Spending plans will trigger higher rates, warn economists

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The Independent Online

The Chancellor suffered a double blow yesterday after two top economists said his £50bn spending plan would force interest rates higher and new figures revealed the public finances had plunged into the red.

The Chancellor suffered a double blow yesterday after two top economists said his £50bn spending plan would force interest rates higher and new figures revealed the public finances had plunged into the red.

The head of the respected National Institute and the research director of investment bank Goldman Sachs said the extra money could overheat the economy. Their warnings, given in evidence to a committee of MPs, came a day after it emerged some members of the Bank of England's Monetary Policy Committee fear rates will have to rise unless the consumer economy cools.

Appearing before the powerful cross-party Commons Treasury committee, Martin Wheale, of the National Institute, said the new spending would keep rates and the pound higher. "It's almost certainly the case for interest rates and, as best as one can judge, it's the same for the exchange rate," he said.

David Walton of Goldman Sachs said growth was bound to accelerate when the public sector started hiring staff. "If you see growth much faster than 3 per cent a year, then the MPC would start to worry," he said.

The Treasury has sought to play down the comments, saying the details of the spending review did not change the totals announced in the Budget. This was backed by other senior economists. Robert Barrie at CSFB said the spending review was a "non-event" in macroeconomic and monetary policy terms.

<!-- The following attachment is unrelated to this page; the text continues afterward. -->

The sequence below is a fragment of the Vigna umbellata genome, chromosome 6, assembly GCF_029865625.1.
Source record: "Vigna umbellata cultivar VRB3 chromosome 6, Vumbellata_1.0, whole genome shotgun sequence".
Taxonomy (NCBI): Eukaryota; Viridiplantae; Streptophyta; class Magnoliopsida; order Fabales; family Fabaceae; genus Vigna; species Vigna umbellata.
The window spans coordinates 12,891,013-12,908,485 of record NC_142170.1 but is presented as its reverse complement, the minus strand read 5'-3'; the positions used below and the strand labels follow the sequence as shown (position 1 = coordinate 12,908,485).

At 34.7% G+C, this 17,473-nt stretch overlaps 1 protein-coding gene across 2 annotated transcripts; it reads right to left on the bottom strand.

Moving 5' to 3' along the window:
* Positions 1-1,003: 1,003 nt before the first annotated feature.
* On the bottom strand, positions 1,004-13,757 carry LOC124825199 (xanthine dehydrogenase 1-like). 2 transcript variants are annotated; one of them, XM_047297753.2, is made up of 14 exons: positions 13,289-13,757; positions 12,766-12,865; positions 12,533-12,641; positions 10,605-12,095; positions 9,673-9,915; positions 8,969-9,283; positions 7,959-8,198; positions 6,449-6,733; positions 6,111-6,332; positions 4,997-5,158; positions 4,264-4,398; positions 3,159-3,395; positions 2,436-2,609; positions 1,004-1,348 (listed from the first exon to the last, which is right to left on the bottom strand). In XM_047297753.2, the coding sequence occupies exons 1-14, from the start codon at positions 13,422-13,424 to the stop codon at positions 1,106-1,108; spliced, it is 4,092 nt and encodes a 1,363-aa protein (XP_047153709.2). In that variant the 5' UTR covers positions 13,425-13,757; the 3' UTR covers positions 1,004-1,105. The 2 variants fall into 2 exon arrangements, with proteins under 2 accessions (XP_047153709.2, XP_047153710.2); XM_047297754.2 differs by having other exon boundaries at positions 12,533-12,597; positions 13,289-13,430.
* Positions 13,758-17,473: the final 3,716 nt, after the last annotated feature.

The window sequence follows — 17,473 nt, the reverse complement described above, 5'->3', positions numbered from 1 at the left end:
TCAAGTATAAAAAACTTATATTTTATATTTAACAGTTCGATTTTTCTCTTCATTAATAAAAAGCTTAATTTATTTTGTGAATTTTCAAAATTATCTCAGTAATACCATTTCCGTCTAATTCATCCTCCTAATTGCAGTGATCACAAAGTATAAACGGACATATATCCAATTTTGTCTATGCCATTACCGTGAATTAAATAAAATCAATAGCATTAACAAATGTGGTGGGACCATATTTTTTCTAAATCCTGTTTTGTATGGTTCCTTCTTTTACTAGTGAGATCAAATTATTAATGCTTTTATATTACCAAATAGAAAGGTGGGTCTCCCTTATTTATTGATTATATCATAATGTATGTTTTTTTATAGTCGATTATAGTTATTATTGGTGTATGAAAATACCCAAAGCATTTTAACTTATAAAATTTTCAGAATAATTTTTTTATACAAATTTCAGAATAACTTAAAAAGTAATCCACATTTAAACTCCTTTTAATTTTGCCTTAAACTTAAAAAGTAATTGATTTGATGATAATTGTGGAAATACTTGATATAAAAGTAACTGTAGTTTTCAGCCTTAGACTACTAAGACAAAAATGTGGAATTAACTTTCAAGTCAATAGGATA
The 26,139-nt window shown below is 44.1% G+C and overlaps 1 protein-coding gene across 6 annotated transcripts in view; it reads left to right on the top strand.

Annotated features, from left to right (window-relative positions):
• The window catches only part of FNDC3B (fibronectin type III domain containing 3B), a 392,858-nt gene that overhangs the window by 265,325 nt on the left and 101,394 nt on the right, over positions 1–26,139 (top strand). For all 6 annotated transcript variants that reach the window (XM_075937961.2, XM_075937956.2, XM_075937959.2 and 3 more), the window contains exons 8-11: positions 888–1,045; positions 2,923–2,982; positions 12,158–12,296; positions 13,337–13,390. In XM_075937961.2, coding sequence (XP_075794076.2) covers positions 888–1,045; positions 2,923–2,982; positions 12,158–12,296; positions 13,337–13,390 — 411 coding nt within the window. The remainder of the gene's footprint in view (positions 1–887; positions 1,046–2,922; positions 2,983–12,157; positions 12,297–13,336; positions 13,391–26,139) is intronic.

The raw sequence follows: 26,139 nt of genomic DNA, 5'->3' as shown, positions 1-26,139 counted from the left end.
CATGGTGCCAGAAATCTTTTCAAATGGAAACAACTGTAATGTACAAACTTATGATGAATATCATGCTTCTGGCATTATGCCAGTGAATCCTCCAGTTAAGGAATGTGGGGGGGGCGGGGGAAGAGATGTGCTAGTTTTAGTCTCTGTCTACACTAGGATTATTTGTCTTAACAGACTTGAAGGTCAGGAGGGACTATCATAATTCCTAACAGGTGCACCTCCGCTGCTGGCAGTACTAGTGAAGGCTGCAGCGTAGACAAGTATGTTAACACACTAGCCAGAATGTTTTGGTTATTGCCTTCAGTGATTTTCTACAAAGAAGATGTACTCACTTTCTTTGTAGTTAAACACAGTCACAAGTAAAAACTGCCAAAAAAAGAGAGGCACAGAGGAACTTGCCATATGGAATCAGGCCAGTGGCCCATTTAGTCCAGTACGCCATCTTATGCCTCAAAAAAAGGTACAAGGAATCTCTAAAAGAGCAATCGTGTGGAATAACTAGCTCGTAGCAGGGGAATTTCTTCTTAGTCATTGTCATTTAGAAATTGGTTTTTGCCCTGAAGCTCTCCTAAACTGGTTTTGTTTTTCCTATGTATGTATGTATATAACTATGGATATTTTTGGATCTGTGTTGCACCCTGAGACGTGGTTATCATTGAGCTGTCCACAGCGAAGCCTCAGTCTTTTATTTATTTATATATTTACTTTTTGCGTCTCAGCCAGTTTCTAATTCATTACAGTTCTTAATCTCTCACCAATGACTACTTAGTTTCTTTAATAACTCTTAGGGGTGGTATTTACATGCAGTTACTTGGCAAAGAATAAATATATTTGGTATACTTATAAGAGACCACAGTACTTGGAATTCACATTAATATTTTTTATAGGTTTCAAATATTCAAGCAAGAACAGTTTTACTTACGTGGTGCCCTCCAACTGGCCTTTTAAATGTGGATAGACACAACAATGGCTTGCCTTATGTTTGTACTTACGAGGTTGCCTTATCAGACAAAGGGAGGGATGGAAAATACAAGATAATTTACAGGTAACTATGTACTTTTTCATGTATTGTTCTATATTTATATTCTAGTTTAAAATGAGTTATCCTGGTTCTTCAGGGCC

New figures on the consumer economy showed banks' mortgage lending doubled in June, from £1.36bn in May to £2.62bn, the highest figure on record.

Tim Sweeney, director general of the British Bankers' Association, said: "With remortgaging and equity release being popular options for an increasing number of homeowners, it is difficult to see a point when customer demand might cool off." But the Council of Mortgage Lenders said an increasing portion of loans was taken up by homeowners remortgaging to take advantage of falling mortgage rates, rather than new demand.

Separate figures showed the UK's public finances dipped into the red last month. The public sector net cash requirement was £7.7bn, the largest June figure since the series began in 1984 and worse than the £5.6bn pencilled in by economists.

Analysts said it looked poor compared with recent surpluses thanks to receipts from the auction of third-generation mobile phones, but that it did not alter the long-term outlook.

The Government's preferred measure, the public sector net borrowing requirement, recorded a deficit of £2.7bn, taking the total for the financial year to £4.4bn compared with £4.2bn a year ago. The PSNBR spreads the revenue from the mobile phone licences over their 20-year life span.

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